After that, music changes, the ‘times’ change. It’s human nature. The nature of the human beast. The boys always seemed to possess a keen understanding, insight, into that. Something had to lead them to evolving the songs. They did a great job of it. Just another attempt to describe the indescribable and what makes them not the best at what they did,  but the only ones who did what they did.

  I’ve learned to love and appreciate the great job DSO does in presenting different eras of the music. I get to experience the music they were working on before I got on the bus.

  Again, please share your thoughts.

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Interesting topic......I've often wondered the same thing. For instance, I can identify a Spring '77 recording within 5 seconds every time.

There's a spaciousness and arena-like cavernous quality to this tour, especially on Garcia's vocals. The drums sound is a give away as well......shimmery cymbal sound and spacious playing with lots of 8th notes on the ride cymbal (instead of riding the hi-hat).

Then there's the absolute confidence and musical command of each of the musicians. Apparently this can at least partly be credited to Keith Olson, who demanded that the band do exhaustive repeated takes of the songs on Terrapin Station...….so the band was super well rehearsed and ready for the Spring '77 tour.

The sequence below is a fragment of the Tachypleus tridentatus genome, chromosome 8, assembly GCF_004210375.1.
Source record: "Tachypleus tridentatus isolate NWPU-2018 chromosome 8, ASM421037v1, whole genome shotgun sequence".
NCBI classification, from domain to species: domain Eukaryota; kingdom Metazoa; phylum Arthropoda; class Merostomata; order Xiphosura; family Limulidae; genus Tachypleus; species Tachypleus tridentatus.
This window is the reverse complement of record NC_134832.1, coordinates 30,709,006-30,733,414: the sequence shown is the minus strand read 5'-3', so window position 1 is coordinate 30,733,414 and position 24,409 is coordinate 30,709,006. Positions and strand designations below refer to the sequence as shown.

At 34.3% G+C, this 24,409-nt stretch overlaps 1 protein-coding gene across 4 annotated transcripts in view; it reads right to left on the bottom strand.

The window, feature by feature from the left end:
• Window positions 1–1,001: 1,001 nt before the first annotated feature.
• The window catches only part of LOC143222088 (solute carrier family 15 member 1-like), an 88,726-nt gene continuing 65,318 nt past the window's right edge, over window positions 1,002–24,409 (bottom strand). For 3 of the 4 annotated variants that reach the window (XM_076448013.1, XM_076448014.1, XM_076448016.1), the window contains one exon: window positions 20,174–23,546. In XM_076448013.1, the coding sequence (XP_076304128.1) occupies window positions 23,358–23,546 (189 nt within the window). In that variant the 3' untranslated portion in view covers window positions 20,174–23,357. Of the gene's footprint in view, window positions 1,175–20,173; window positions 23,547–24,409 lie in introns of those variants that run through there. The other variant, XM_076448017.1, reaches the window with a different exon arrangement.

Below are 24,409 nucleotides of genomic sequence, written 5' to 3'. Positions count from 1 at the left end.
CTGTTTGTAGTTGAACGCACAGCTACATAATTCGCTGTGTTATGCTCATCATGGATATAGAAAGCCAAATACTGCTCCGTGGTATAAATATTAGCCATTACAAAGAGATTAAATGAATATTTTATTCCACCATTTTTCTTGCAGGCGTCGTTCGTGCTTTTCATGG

But it all changed by Fall '77......poof

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Always changing, evolving, is the nature of the Grateful Dead. So many factors involved- many already listed. Their music included and reflected the times. They included disco without becoming disco...always the Grateful Dead, taking on many forms. It's reflective of the music itself. Take a look at something like a dark star or playin jam. The music is being created in the moment, constantly mutating and morphing into what we hear in the present moment. Mostly undefined, it will slip through your fingers if you try to capture it. For the music to be as dynamic as it was/is it had/has to always be launching into and discovering new space. I love feb 69 but I'm glad they didn't stop there. This Music is intrinsically linked with LSD and the psychedelic experience and therefor is linked to the evolution of consciousness. We do our best to dance Peace and Love into ethers so that it may be absorbed by the collective- in this way we fight for freedom. 

 

That being said, Thank you DSO for simultaneously creating in the present moment while preserving the past. The music can't be not improvised; It's the only approach.

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Well, for one thing, 1985 had probably the most varied setlists in the dead's  history. Tons of new covers and the crypticals, comes a times,  by fall everyone was completely out of their heads and it was full throttle.  I think it all started in the fall of 1984, but man, 1985 had to have the broadest selection of songs then any other year. Ya think?

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I kinda think of the 30yr evolution of the grateful dead and their music like a person evolves. They were young, dumb and full of cum in the 60s, really honing their craft in the 70s, exploring different ways to make sound and filling stadiums in the 80s, and finishing as a wise, mellow finely tuned machine in the 90s. I fall in that last category and it's pretty nice, ok my wisdom could be debated.